Good communication skills are essential for the midwife to provide high-quality bereavement care. Clear and open communication between the midwife, the woman and her family is paramount. This ensures the care provided to the woman and her family meets their needs, and is what is expected and anticipated by the woman and her family on a physical, emotional and spiritual level. It is important the woman and her family feel they are supported to make decisions that reflect their own wishes, morals and their cultural and religious beliefs, without feeling pressured to conform to what a particular clinician feels is the right thing to do. Allowing parents to be involved in the decision-making following pregnancy or infant loss can assist in helping parents feel a sense of control over the situation and help to give them a sense of purpose and meaning.

Being a good communicator also means being a good listener. Women and their families need opportunities to debrief with the staff involved in their care and midwives are in a perfect position to be able to do just this. Parents need be given the opportunity to talk and express their thoughts and feelings and to have reassurance that what they are thinking and feeling is perfectly normal and to know that help is available for them for the moments that they find themselves struggling with their thoughts and emotions. Often bereaved parents will feel more comfortable talking to a midwife about their experience owing to the relationship that has developed between them during this journey together.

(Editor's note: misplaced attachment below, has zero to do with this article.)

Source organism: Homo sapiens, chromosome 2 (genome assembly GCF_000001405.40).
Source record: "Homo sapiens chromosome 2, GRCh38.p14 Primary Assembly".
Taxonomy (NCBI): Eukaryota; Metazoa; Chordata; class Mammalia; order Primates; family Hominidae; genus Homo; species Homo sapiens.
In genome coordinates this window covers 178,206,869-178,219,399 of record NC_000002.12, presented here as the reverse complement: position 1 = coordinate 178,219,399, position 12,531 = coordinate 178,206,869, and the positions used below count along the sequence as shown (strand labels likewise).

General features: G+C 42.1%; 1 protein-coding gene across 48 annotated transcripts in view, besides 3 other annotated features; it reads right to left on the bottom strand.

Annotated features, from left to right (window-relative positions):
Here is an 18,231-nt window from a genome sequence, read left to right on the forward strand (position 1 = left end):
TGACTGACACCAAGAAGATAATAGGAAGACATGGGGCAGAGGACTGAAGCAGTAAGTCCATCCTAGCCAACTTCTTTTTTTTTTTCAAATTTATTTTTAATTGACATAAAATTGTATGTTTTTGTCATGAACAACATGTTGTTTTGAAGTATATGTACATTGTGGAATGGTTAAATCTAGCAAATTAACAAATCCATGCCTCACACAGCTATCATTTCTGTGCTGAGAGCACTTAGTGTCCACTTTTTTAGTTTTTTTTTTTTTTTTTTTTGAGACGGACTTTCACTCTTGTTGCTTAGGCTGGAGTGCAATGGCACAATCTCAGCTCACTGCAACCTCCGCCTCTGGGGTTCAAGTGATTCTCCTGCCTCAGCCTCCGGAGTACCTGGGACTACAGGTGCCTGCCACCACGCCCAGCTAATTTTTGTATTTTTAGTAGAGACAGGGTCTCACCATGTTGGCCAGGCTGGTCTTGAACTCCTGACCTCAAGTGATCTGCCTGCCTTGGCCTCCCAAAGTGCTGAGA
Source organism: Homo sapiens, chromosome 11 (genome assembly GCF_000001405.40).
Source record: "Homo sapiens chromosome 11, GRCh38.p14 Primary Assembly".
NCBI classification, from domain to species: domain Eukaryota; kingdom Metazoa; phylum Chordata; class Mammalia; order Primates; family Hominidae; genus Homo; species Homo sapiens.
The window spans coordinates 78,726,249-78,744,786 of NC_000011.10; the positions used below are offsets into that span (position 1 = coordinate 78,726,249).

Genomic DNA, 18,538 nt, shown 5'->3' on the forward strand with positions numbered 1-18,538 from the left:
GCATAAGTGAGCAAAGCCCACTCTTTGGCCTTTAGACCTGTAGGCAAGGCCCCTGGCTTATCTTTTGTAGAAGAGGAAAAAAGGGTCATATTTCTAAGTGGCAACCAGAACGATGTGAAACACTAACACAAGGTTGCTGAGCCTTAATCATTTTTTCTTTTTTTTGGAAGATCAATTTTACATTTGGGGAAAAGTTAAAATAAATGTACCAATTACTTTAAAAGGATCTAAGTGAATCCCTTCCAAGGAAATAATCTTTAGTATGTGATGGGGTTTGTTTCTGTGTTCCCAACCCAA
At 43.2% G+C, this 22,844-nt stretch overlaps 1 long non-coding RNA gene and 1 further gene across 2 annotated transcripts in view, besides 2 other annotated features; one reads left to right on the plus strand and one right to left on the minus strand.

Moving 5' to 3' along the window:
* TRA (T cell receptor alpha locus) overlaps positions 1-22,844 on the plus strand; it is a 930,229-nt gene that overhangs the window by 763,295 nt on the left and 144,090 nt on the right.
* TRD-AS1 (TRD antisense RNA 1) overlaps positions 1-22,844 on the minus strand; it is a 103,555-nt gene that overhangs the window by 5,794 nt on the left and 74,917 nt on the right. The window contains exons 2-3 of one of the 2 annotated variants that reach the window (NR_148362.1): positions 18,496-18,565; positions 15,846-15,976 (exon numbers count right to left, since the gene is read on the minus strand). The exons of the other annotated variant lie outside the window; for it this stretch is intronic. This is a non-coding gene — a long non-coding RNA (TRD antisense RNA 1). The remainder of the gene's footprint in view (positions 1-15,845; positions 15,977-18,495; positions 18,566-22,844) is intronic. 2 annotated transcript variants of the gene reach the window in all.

In caring for women and their families who are experiencing or who have experienced pregnancy or infant loss, midwives have the opportunity to turn a devastating situation into a positive experience for the woman and her family. At the time, it may be difficult for the woman and family to acknowledge any positivity surrounding the loss of a baby as parents often find themselves confused as to why this is happening to them. However, it is important parents are supported to find a positive meaning in their experience of perinatal loss as some research suggests failure to do this can result in parents remaining ‘angry, emotionally distressed and unable to function normally for any period of time’.4 As with any birth journey, often the care, compassion and support that a midwife can provide throughout this experience will stay with the woman and her family forever and can result in positive lifelong memories of the experience.